I loved waking up this morning to the news that the U.S. state of Florida voted overwhelmingly to restore the voting rights to approximately 1.5 million former felons. For me, it was the highlight of a day so often marked by divisiveness and self-preservation. But not this time; not with this vote. Overwhelmingly, Floridians came together to say, “Yes! Our rights are your rights.”
For the past 20 years, I’ve worked for Televerde, a company whose business model is built around second chances. We currently employ almost 400 women at correctional institutions in both Arizona and Indiana. We provide jobs and training that empower them to better their lives while in prison and successfully transition back into the community. Make no mistake, these women are the cornerstone of the work we do every day. They are remarkably bright, incredibly talented, extraordinarily committed and have a burning desire to ensure that when they leave prison, they never go back. (And the overwhelming majority do not. Consider this: while the national average for recidivism is well above 50%, for women of Televerde, it’s less than 5.5 percent)
What I’ve learned over my career is that the spirit, determination and enthusiasm of the women of Televerde isn’t the exception, it’s the rule. The only difference is geography: they are fortunate to serve their prison terms in states that believe in providing opportunities that empower them to grow and transform. And transform they do, while also changing the stigma associated with those who are incarcerated. Televerde, along with the states of Arizona and Indiana, invest in the individual and the results are powerful. Think for a moment how dispiriting it would be if upon release they faced lifetime disenfranchisement, essentially prohibiting them from ever participating in a system that makes legislation impacting every American citizen. This isn’t wise justice; nor does it reinforce our values as a country built on redemption, optimism, compassion, healing and renewal.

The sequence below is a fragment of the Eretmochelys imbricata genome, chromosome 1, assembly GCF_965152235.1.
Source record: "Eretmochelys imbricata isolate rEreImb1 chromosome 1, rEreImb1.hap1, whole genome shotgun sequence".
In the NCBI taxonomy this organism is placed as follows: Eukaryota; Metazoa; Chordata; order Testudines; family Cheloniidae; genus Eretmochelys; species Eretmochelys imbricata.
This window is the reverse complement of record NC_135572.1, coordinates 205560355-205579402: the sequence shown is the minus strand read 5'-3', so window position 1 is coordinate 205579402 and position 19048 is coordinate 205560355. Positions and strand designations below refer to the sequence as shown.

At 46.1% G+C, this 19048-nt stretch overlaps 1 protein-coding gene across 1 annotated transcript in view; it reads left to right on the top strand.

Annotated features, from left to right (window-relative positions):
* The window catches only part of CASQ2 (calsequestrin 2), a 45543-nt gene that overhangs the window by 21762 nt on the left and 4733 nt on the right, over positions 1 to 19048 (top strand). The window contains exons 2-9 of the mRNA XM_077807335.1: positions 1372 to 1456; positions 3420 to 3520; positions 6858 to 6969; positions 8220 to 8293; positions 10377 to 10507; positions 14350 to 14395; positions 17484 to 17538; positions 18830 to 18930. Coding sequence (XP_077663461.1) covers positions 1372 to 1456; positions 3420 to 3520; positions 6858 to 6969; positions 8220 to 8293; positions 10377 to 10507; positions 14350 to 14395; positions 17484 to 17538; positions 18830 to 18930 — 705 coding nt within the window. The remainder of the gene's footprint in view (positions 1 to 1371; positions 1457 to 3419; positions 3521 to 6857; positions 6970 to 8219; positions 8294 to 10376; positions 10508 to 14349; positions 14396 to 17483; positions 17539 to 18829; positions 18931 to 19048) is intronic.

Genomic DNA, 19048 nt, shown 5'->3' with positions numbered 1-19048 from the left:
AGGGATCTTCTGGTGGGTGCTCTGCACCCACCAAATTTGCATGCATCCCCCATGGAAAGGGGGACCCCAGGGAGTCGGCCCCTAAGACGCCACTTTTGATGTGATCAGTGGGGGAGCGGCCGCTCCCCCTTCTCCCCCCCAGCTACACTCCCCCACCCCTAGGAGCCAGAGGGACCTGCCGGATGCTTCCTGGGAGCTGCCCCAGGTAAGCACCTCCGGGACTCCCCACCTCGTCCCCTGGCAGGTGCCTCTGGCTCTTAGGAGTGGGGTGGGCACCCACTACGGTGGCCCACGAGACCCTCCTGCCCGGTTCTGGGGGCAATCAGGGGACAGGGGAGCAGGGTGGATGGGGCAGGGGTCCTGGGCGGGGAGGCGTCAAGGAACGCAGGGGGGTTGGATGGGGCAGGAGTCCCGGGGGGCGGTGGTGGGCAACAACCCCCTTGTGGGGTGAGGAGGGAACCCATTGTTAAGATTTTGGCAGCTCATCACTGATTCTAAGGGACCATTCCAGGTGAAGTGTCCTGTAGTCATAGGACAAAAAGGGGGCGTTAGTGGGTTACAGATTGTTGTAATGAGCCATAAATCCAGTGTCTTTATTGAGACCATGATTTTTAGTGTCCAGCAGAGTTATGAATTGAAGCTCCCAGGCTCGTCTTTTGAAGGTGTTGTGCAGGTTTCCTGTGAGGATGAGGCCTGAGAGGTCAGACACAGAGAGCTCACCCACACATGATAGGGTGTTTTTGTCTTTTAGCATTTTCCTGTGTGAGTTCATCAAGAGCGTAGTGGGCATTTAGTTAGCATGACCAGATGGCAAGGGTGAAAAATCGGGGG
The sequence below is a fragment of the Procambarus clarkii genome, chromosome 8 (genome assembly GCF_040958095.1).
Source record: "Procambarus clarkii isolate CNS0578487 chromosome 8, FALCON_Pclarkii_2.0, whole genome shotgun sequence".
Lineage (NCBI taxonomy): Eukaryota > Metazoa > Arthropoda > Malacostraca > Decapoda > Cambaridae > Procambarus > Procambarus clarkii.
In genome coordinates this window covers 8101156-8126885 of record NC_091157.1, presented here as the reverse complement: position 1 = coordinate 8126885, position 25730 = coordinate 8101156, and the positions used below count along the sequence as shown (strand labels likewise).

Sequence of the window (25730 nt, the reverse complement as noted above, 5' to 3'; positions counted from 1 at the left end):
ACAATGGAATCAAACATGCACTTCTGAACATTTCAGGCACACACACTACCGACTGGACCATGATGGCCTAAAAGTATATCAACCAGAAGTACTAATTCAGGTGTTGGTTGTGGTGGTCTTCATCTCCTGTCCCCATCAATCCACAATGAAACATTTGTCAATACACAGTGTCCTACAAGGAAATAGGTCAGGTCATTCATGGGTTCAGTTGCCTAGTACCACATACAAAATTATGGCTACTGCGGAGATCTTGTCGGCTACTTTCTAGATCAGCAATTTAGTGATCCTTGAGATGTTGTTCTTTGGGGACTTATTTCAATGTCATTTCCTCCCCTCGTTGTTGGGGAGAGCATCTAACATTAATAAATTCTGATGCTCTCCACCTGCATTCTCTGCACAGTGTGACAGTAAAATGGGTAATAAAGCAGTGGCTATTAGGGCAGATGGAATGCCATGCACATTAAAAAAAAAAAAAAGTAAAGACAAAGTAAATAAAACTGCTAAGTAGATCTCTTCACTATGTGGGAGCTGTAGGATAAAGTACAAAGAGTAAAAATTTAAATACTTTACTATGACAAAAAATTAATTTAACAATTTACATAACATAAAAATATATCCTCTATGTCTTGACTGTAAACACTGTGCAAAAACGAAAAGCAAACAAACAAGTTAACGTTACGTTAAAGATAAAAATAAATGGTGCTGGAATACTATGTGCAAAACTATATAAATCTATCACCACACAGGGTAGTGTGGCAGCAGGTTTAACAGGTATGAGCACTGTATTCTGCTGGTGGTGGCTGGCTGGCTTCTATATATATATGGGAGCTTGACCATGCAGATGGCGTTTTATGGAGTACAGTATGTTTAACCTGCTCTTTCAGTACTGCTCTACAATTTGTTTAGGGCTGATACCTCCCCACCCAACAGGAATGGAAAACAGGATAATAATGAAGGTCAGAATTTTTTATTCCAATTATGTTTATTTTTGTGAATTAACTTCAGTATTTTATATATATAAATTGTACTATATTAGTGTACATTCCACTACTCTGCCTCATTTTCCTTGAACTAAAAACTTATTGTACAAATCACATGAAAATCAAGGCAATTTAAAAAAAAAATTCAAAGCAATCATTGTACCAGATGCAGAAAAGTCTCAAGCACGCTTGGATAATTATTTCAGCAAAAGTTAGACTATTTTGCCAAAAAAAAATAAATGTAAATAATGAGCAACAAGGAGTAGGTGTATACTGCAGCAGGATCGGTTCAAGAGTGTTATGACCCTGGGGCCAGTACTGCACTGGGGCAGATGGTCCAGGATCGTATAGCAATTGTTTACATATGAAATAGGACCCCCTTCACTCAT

I believe that denying any upstanding citizen the right to vote is one of the harshest ways we marginalize people in this country, and currently there are two states that continue to have lifetime bans (I’m looking at you, Kentucky and Iowa). Know this: when government refuses to believe that people are better than the worst day in their lives—even after serving their time in facilities meant to rehabilitate—they are set up to fail and repeat the same behaviors that led them to prison in the first place. This becomes an endless cycle that burdens families, communities and taxpayers.
As a country, we need to believe in the power of second chances, working together to empower individuals, not strip them of their alienable rights and make it more difficult than it already is to rebuild their lives. And to those states that have restricted voting policies still on the books for former felons, I implore you to reconsider. The right to vote is not something that should be earned over time or restored with a fine. Casting a ballot is one of the most important ways that we contribute to society, and those who have repaid their debt to society deserve your vote of confidence.
Learn more about the power of second chances.